But drinking a copious amount of booze is not what all night activities are about here.
From a pub equipped with a digital dating system to chimaek fiesta, new forms of night culture have become fresh recreation for Koreans and once-in-a-lifetime experiences for foreign visitors.
At a glance, Pocha Factory is just among tens and hundreds of bars and pubs placed on the 760-meter street stretching north from Gangnam Station in Seoul.
|A customer uses a text messaging service at Pocha Factory to join a group of girls at the next table for a drink Monday. (Suk Gee-hyun/ The Korea Herald)|
But really, people come here in single sex groups to find partners using an application on the tablet computers set at each table.
Customers, usually men, send messages or dishes to the table they want to join. Senders have to pay 1,000 won ($0.99) per short message to appeal to the other sex, while the receivers are granted a 1,000 won discount.
The more popular you are, the less money you will pay on your way out.
“On weekends, there’s a long line during the peak hours between 8 p.m. and 1 a.m. People are seeking more entertaining ways to spend their night,” Pocha Factory chief manager Kim Kwang-ho said.
Kim explained that about 8 out of 10 couples who sit together leave for another round on weekends, while the chances are lower on working days.
Even on Monday, the 800-seat store was bustling with customers, with men busily browsing the tables.
“Me and my guy friends got tired of talking about the same story every time we go out for a drink. It’s a fun way to hang out with girls who also come in as a group, so everyone goes home happy,” Yoo Joon-ho, 25, a college student, said.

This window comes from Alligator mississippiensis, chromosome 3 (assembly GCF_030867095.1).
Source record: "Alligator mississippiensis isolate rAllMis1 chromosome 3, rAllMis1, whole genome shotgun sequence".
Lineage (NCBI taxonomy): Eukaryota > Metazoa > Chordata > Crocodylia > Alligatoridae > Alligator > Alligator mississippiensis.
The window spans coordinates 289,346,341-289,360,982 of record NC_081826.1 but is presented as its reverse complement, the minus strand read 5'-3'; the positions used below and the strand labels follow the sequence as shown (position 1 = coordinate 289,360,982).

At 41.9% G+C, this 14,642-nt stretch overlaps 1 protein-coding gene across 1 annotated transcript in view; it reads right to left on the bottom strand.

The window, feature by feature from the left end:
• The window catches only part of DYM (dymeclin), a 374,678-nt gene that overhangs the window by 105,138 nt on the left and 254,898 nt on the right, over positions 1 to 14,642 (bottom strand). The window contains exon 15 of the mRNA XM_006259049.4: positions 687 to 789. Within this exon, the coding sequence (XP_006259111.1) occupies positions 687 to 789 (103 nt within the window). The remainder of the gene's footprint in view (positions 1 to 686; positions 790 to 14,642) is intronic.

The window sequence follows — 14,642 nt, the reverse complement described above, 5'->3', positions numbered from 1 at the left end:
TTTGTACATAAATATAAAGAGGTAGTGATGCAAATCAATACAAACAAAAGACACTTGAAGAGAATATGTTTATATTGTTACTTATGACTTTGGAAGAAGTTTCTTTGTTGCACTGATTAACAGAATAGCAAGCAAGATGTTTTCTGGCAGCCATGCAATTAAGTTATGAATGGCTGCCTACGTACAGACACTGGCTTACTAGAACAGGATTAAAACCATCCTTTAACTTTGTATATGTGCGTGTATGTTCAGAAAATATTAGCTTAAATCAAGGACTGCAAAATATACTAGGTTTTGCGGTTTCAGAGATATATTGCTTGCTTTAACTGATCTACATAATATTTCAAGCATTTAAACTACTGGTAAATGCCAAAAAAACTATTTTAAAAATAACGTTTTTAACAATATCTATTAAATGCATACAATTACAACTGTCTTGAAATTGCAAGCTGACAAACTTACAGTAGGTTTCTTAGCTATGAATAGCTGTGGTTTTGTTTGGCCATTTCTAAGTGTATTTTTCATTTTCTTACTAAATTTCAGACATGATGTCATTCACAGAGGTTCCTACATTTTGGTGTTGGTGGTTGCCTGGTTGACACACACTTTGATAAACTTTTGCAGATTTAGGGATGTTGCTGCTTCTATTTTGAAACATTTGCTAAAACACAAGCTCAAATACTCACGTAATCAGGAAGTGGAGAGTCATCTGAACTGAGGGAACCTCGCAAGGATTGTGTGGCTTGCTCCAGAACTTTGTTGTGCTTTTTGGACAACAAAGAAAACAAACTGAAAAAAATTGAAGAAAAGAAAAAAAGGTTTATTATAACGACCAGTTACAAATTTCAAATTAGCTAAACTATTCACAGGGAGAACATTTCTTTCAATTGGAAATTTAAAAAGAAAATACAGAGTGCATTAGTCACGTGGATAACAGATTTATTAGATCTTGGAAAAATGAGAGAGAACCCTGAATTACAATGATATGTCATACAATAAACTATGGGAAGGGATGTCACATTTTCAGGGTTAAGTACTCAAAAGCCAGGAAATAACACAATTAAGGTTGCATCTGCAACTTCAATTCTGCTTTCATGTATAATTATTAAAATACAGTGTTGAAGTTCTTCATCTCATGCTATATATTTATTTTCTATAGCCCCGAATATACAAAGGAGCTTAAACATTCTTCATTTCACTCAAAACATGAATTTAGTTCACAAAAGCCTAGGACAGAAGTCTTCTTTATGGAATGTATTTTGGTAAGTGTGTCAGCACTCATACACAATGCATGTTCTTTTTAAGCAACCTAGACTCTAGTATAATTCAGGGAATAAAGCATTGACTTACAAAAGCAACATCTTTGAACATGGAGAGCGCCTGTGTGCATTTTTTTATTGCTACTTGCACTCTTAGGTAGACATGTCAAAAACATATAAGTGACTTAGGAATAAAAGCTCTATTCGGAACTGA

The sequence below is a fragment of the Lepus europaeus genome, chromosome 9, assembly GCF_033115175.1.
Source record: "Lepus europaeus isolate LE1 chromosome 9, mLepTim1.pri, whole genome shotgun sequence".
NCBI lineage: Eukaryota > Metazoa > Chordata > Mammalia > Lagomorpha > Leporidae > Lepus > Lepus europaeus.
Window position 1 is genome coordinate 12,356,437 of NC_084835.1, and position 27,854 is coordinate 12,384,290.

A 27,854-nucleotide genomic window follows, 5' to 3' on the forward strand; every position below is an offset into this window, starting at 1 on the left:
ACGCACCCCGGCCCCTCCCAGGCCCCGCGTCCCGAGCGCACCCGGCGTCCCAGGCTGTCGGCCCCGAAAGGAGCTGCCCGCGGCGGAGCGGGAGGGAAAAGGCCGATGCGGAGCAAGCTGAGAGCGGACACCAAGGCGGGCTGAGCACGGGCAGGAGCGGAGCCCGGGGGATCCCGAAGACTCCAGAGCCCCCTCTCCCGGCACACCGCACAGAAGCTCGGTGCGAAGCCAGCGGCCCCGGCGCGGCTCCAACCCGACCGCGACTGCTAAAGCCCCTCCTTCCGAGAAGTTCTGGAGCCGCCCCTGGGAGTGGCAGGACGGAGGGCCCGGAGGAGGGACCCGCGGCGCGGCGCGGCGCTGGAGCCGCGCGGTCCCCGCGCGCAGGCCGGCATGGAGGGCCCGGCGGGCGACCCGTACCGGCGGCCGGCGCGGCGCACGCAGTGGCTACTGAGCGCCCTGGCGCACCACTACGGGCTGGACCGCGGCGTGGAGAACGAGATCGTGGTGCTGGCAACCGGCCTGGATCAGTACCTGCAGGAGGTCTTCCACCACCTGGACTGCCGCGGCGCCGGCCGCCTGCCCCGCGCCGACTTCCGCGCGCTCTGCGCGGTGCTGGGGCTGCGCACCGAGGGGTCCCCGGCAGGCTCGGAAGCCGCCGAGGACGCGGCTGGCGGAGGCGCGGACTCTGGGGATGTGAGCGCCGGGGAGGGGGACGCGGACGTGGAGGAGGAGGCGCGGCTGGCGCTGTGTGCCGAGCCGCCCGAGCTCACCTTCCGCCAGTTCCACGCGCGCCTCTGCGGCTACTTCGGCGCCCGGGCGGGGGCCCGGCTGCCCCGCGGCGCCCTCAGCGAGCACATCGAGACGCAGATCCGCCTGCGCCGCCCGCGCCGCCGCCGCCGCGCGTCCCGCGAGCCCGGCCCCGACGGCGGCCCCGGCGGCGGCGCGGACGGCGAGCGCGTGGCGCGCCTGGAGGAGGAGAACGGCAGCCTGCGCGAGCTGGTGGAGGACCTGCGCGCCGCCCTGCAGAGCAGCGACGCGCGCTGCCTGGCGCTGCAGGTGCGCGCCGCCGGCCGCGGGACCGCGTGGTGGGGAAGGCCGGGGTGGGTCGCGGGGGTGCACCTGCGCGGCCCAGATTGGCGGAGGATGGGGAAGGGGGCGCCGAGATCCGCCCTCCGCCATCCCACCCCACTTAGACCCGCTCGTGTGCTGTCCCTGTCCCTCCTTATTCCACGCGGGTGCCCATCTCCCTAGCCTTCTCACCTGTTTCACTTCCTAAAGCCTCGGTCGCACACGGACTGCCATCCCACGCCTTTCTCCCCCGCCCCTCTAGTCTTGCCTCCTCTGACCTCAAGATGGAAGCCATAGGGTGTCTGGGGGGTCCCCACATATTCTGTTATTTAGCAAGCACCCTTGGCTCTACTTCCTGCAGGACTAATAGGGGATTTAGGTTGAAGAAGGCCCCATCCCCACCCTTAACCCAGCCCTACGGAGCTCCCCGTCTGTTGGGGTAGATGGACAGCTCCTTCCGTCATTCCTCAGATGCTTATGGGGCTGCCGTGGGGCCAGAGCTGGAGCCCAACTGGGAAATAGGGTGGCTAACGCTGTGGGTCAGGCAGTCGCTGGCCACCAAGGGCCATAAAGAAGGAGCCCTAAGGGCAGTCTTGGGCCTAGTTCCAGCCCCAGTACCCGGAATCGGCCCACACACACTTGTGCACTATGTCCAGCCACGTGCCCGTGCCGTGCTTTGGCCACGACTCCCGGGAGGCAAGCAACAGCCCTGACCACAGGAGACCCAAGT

On a sleepless summer night, some head down to the popular banks of the Hangang River for a good old-fashioned picnic with chicken and beer.
One of the country’s fortes is delivery stores’ determination to deliver to any spot, even on a mountain, making sure the food arrives at the right temperature.
Easily accessible from different parts of Seoul, the lush grass area of the Hangang River in Banpo and Yeouido is a popular place for a late-night “chimaek” fiesta. Chimaek is a compound word of chicken and “maekju,” the Korean word for beer.
“We get swamped with phone orders between 6 p.m. and 8 p.m. Some franchise stores near Banpo mainly handle the orders because small ones can’t handle the volume,” a delivery man from a BBQ store in Banpo said. BBQ is a leading chicken franchise that occupies more than 10 percent of the domestic market share.
Night sales went up 40 percent last summer, BBQ officials said, with some stores having to extend their opening hours to 2 a.m. due to the flood of chicken deliveries to parks.
And just about when you think it is time to call it a day, the Dongdaemun shopping area gets even busier with retailers from across the country gathering for wholesale shopping and where visitors can see trendy Korean fashion styles fresh from the factories.
But after a die-hard night out, Koreans sometimes crash in a jjimjilbang, or a public sauna, which are open 24/7. This incredibly large-space sauna is not the end of the night, though, but merely another round.
From steam rooms to communal, unisex areas to sleeping quarters, the jjimjilbang is a go-to place for those who want to cure a hangover while relaxing with some great food.
“I sometimes stay from late in the afternoon till midnight when hanging out with friends on a hot summer day. They have a table tennis room, ice room, Internet cafe, karaoke, TV room and gym. Pretty much everything you would do with your friends or a boyfriend,” said Choi Jung-in, 24, a graduate student in Seoul.
Among some popular jjimjilbangs known for their large space and facilities are Dragon Hill Spa and Siloam Sauna in Seoul and Spa Land Centum City in Busan.
By Suk Gee-hyun (firstname.lastname@example.org)